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3 Dec, 2021 12:58

Elderly man who aimed to visit son dies at closed state border

Elderly man who aimed to visit son dies at closed state border

A man has died at a caravan park in New South Wales, Australia. He is believed to have been a full-time carer for his wife and daughter, and had applied to travel with the family to reunite with his son in neighboring Queensland.

The 78-year-old man got stranded with the two women, aged 71 and 55 respectively, at a camp site in New South Wales (NSW) close to the Queensland state border. They were waiting for permission to travel and live with the man’s son, who resides just 50 kilometers (31 miles) from the camp, the Courier Mail reported on Thursday.

Having been stuck there for around 14 weeks, the father suddenly died. Police have confirmed an elderly man’s death at the site, and say an investigation has been launched.

The man had apparently applied for a border exemption, needed for cross-border travel under Queensland’s tough Covid-19 rules, in November. People from NSW are only allowed to enter for limited reasons, and must complete a mandatory quarantine upon arrival.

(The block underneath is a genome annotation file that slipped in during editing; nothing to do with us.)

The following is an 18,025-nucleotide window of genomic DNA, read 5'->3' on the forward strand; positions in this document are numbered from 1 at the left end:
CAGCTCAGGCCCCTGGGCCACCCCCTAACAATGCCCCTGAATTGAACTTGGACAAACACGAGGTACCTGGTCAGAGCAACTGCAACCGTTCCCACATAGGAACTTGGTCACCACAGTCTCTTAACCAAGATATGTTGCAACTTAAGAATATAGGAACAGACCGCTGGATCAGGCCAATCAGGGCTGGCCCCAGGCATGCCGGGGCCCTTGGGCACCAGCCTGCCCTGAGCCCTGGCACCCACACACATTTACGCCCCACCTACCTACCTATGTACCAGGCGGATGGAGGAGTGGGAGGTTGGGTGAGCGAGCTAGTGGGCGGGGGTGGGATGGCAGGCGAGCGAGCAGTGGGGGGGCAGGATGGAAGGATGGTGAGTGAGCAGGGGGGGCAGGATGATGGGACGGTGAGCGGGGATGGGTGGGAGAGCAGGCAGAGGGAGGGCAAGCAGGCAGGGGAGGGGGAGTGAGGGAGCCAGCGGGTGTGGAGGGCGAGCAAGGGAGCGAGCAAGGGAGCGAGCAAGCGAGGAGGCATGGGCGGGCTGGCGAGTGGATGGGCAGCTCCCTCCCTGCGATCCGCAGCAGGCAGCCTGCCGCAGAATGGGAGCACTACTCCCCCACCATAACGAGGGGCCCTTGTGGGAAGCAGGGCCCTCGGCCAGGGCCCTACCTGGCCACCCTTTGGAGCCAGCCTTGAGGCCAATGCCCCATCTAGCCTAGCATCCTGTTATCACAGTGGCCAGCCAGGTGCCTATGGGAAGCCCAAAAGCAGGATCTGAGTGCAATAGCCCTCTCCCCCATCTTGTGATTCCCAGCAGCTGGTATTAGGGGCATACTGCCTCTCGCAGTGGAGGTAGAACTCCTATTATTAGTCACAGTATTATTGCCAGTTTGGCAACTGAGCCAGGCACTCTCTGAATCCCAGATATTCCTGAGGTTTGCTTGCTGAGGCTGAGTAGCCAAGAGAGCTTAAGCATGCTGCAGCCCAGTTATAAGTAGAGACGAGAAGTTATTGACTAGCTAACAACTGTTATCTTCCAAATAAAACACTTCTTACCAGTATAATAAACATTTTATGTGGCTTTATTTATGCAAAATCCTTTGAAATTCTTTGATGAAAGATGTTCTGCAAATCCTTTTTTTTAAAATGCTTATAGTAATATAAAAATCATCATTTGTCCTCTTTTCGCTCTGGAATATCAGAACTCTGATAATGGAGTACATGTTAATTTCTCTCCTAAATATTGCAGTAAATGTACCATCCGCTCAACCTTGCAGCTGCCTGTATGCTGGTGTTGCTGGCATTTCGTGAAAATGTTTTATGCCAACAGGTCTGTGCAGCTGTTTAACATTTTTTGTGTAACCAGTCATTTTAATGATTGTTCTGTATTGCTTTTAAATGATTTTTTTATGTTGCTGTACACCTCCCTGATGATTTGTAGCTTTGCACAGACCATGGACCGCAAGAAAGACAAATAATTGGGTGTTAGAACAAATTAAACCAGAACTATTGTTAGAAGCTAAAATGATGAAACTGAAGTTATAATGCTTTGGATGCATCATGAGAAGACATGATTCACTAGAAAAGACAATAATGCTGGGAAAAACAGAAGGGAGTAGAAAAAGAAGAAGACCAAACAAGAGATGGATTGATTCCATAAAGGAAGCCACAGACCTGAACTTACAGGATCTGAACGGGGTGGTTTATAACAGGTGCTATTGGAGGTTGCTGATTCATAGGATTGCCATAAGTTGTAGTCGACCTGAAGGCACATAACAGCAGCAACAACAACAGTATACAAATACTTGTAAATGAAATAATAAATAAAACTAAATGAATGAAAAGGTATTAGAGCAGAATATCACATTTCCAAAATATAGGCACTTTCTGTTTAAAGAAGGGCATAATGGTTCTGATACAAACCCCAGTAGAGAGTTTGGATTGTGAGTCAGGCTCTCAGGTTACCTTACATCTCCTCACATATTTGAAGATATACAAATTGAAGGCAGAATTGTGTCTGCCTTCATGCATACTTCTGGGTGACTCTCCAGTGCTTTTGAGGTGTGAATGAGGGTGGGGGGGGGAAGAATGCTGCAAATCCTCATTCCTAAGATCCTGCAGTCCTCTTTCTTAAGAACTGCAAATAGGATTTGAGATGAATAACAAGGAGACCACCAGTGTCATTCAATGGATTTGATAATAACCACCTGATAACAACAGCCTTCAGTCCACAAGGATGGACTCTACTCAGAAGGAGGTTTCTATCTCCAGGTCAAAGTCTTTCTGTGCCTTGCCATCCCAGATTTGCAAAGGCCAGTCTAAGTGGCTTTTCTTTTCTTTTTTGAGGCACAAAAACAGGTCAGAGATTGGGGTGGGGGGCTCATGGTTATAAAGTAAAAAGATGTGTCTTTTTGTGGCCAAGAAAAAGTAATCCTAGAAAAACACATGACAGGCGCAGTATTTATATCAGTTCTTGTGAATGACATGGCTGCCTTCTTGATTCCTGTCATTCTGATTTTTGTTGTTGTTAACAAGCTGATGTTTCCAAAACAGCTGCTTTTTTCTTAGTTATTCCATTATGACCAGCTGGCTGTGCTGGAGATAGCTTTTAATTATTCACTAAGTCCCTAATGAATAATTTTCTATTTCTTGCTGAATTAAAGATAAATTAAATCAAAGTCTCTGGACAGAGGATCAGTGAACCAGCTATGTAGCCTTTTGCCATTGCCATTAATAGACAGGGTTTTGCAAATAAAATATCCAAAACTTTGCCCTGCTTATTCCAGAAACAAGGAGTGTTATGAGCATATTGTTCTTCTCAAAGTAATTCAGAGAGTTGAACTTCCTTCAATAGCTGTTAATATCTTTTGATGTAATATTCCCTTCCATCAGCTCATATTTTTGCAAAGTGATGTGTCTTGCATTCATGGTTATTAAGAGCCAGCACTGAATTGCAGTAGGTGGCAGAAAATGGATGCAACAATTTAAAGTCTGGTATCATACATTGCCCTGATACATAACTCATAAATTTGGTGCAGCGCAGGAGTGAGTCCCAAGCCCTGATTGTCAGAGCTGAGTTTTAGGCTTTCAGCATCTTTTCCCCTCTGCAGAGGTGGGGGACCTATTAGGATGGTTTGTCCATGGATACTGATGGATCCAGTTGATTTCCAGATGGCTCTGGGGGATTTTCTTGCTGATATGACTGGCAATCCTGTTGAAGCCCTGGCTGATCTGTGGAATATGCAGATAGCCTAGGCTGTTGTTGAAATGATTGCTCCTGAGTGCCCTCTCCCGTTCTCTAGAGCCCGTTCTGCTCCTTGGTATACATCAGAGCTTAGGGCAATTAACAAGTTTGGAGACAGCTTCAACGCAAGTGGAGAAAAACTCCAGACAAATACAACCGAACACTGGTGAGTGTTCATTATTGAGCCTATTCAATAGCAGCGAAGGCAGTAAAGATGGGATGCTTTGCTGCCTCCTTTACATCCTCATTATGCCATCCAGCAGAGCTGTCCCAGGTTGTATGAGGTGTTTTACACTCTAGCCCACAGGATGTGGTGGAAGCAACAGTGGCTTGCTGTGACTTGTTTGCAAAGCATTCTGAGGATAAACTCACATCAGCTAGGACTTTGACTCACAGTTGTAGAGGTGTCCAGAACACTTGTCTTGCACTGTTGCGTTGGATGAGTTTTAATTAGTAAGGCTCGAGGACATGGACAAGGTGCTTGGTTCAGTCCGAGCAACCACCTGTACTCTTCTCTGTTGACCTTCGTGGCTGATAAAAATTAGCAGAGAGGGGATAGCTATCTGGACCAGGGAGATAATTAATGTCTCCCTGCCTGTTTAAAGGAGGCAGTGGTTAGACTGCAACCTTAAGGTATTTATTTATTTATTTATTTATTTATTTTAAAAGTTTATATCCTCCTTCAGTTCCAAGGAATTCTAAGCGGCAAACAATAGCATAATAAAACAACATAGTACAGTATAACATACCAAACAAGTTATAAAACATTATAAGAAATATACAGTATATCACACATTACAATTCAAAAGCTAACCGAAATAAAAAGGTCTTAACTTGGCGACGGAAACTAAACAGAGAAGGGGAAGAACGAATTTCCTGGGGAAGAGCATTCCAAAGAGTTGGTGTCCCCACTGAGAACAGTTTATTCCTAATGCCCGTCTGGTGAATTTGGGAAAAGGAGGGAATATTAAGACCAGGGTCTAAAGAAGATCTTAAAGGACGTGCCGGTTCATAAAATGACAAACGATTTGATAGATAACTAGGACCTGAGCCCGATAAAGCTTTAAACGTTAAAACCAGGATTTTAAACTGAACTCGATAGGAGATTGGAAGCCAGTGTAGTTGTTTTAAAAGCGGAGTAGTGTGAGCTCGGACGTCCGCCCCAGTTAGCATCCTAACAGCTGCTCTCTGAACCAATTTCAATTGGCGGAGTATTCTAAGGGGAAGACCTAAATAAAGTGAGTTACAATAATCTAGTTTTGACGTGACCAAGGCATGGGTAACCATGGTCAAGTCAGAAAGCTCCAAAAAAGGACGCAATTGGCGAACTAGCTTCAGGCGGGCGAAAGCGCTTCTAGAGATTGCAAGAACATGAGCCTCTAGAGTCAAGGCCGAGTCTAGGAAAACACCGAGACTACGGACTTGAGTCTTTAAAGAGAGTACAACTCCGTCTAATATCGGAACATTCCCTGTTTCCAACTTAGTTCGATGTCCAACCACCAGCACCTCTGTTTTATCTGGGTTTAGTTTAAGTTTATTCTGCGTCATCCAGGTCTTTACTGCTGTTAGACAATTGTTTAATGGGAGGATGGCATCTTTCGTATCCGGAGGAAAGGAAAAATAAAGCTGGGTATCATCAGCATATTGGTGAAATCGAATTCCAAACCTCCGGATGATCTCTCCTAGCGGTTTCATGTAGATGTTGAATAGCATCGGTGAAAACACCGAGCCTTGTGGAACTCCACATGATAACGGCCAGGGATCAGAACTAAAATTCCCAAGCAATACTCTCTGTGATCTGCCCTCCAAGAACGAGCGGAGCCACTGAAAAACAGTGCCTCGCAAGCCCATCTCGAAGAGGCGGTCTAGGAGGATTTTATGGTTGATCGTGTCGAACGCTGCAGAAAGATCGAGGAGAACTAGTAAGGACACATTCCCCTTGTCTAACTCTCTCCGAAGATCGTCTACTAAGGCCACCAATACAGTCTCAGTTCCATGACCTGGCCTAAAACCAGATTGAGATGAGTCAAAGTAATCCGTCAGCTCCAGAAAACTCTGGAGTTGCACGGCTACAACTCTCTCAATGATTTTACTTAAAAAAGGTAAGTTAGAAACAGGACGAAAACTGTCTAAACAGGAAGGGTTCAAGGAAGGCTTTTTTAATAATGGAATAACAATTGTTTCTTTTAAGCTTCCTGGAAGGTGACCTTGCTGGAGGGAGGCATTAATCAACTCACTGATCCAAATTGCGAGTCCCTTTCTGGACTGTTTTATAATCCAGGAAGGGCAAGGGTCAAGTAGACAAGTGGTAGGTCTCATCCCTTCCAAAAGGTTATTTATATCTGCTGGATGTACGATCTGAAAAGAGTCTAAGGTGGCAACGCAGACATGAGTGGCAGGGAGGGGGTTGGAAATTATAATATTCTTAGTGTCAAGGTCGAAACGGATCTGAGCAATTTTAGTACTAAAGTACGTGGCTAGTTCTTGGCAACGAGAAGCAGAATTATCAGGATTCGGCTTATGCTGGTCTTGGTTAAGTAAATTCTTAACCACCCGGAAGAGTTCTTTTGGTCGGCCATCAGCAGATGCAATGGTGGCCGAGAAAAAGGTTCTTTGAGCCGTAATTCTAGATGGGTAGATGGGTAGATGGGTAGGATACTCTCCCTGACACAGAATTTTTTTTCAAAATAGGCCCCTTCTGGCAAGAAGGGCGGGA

Queensland health officials confirmed to the media that such an application had been received, and claimed that the “exemptions team communicated with the applicant multiple times.”

A Queensland resident at the border, also waiting to cross into the state after visiting her dying mother in Victoria, said the man had been “waiting a while and was very stressed out, as we all are.”

It’s just somebody who needed to get across the border to be with his family,” she commented, adding that many have found themselves in a similar situation, all waiting “for that magic day” when the state lines reopen.

Anti-coronavirus measures applied by local governments in Australia are often criticized as being too harsh. The Queensland government’s handling of the situation in particular has been condemned by the state’s human rights commissioner. “Blanket approaches … have not properly considered the rights of those affected by restrictions and may not have been proportionate to the risk,” Scott McDougall said in his statement on the border exemption process, as quoted by Australian media.